In the stock trading world, one of the less focused-on aspects to examine is the buy and sell imbalance. These imbalances, driven by various factors, often provide an opportunity for savvy traders to gain an edge in the market. Seasoned vets Dennis Dick and Joel Elconin recently went through a few examples of using imbalances on the PreMarket Prep show on June 1, but for those who prefer to read, let’s dive into the concept and how you can leverage it in your trading portfolio.
There are two times each day that imbalances occur: at the open and at the close. Due to high frequency trading and other automated bots employed by many large market participants nowadays, a trading edge is a lot smaller and harder to find at the open, as opposed to closing imbalances. For the rest of this article, we’ll focus on closing imbalances.
Understanding Buy & Sell Imbalances
Institutions or individuals may place Market-On-Close (MOC) orders or Limit-On-Close (LOC) orders, indicating their intention to buy or sell a particular stock at the close of the market. These orders collectively result in buy or sell imbalances which are then published to the overall market 10 minutes before the close. These imbalances can be significant enough to push stock prices around in a meaningful way.
As Dennis mentioned on the show, a large buy imbalance in Tesla might push the price up significantly in the last few minutes of trading (almost +2% on May 31). Similarly, a huge sell imbalance in Apple could drive the price down (around -1% on May 31). While these movements may initially seem sporadic, they’re actually off of these imbalances.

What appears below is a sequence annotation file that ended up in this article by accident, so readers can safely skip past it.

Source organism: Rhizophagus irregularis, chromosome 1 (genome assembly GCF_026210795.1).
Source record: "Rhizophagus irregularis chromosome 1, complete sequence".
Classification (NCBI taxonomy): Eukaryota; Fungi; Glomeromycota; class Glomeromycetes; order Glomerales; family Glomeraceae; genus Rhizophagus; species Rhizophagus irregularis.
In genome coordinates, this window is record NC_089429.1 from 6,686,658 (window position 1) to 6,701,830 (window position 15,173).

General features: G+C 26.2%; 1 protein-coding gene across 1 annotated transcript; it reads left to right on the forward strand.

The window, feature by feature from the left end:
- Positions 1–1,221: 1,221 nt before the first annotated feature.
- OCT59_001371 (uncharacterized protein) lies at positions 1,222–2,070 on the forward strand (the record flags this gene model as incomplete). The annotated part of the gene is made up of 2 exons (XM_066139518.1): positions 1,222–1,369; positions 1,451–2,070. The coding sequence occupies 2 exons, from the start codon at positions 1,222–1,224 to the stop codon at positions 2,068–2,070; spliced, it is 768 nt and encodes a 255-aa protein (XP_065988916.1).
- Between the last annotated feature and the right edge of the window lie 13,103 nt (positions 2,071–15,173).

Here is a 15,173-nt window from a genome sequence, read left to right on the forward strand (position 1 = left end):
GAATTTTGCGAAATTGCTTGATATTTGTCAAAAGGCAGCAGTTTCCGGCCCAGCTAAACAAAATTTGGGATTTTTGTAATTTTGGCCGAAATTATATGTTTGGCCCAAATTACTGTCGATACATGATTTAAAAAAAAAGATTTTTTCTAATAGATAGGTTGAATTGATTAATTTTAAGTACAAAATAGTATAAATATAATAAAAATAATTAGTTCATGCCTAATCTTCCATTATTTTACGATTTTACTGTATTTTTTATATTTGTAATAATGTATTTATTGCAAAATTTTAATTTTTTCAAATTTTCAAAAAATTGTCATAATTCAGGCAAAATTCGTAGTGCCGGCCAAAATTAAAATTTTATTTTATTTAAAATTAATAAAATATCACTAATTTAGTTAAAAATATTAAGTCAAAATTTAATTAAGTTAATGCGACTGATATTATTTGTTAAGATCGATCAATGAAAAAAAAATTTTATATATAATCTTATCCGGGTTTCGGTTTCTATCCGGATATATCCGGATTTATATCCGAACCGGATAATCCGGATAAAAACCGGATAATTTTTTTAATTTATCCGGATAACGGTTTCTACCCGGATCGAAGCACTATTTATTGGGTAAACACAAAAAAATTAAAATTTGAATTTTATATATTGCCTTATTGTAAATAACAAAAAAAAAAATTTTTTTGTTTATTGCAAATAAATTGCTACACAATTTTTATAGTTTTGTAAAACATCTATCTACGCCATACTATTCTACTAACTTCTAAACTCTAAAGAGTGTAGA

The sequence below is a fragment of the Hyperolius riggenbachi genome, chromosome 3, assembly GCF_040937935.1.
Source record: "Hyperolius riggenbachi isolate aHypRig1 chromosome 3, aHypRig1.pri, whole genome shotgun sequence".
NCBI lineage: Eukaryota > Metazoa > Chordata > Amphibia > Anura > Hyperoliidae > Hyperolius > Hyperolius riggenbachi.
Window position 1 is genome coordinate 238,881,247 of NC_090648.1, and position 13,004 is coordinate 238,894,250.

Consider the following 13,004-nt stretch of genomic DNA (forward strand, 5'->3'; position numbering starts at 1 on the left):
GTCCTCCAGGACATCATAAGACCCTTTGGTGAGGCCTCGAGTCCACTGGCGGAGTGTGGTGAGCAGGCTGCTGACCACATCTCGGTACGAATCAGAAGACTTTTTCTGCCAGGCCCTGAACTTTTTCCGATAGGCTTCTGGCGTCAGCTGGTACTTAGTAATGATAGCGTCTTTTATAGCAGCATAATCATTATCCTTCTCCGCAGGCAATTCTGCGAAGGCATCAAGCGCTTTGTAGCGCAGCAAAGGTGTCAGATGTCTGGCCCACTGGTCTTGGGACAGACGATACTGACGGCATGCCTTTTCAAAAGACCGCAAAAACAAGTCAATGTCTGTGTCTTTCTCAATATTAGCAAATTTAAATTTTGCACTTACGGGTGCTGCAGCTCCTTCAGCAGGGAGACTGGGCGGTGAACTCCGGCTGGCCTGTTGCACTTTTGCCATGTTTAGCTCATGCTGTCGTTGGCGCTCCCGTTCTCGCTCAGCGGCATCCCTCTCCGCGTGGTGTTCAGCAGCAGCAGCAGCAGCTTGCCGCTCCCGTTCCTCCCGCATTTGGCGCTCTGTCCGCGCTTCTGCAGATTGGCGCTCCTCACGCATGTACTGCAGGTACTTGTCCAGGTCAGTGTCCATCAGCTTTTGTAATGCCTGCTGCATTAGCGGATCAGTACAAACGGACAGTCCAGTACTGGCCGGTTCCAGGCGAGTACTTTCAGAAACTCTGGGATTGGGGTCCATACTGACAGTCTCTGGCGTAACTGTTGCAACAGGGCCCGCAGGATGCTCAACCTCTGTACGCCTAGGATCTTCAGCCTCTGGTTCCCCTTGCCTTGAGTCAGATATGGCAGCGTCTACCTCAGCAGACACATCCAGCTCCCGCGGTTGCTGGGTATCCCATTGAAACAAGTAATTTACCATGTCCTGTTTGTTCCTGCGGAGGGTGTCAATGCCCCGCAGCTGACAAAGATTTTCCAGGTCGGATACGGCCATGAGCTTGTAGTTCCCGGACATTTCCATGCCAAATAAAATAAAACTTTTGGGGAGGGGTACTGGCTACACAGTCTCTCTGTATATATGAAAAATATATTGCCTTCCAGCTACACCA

Leveraging Imbalances in Trading Strategies
Many traders have developed strategies to take advantage of these imbalances. One such approach involves using LOC orders. If you see a big buy imbalance in a particular stock, you might place a short LOC order at your price. If your LOC is below the closing price, you’ll get executed on the closing print.
This strategy hinges on the fact that such sharp movements often fade – they are typically not a result of changes in the fundamentals, but due to order flow reasons. Hence, going against the move rather than along with it is usually more profitable.
Let’s say the closing price for Tesla, driven by a large buy imbalance, was $203.93. You might have your LOC order around $203.25 or $203.50 to short. You get filled at $203.93, and the price (nearly) immediately comes back down a bit, validating your strategy.
Moreover, it’s essential to be aware of the timing of these imbalances. Imbalances can have the most significant impact at the end of the month, the end of the quarter, and the third Friday of the month, which are typically the days when institutional investors rebalance their portfolios.
Understanding Imbalance Flips
While using imbalances in trading strategies, you must be aware of imbalance ‘flips.’ At times, a stock with a large sell imbalance can flip to a buy imbalance and vice versa. This happens when the order gets oversubscribed. For instance, a stock might have 3 million shares to sell, but if institutions decide to buy, say, 5 million shares, it could flip from a 3 million sell imbalance, to 2 million buy imbalance.
Playing the ‘fade’ – going against the imbalance – can sometimes be safer because if the imbalance flips, and you’ve already placed your trade, you could get caught in a significant price movement in the opposite direction.
Accessing Imbalance Information
Information about imbalances can significantly inform your trading decisions near the open or close of the regular session. However, it’s essential to note that not all brokers provide this information. You’ll need to subscribe to the imbalance feed or use trading software that offers this data. Some examples include Interactive Brokers and WeBull.
Understanding and leveraging imbalances can give you an edge in stock trading. But, like any trading strategy, it’s crucial to thoroughly research, understand potential risks, and test it out before implementing it in your trading routine. Remember, trading is not only about knowledge but also about timing, execution, and managing risks effectively.